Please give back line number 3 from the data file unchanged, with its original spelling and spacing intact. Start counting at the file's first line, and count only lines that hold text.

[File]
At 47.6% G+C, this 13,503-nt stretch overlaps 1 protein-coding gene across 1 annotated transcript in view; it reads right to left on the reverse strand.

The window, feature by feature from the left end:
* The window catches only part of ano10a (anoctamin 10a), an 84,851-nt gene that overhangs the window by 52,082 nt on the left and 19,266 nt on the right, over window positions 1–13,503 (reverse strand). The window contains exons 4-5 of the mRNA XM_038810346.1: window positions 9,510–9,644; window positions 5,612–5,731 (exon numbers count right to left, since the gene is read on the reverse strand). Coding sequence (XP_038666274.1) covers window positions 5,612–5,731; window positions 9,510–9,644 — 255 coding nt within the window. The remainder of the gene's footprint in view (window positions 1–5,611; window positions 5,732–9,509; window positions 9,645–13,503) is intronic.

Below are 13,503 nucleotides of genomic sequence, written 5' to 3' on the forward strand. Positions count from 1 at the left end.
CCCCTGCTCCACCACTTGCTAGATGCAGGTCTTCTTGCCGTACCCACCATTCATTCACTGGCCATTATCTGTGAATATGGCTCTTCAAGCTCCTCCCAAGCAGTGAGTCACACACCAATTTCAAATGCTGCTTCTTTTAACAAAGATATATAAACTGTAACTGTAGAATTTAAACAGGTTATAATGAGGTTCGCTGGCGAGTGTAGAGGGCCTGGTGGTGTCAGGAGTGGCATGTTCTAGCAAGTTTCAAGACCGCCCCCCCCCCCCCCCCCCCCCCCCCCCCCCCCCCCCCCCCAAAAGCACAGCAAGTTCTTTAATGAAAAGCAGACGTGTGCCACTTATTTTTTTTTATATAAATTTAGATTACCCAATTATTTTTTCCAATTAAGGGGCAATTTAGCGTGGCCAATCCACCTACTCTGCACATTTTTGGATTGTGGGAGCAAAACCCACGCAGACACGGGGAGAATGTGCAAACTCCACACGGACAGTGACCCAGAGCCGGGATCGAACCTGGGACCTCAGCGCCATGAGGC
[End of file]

* The window catches only part of ano10a (anoctamin 10a), an 84,851-nt gene that overhangs the window by 52,082 nt on the left and 19,266 nt on the right, over window positions 1–13,503 (reverse strand). The window contains exons 4-5 of the mRNA XM_038810346.1: window positions 9,510–9,644; window positions 5,612–5,731 (exon numbers count right to left, since the gene is read on the reverse strand). Coding sequence (XP_038666274.1) covers window positions 5,612–5,731; window positions 9,510–9,644 — 255 coding nt within the window. The remainder of the gene's footprint in view (window positions 1–5,611; window positions 5,732–9,509; window positions 9,645–13,503) is intronic.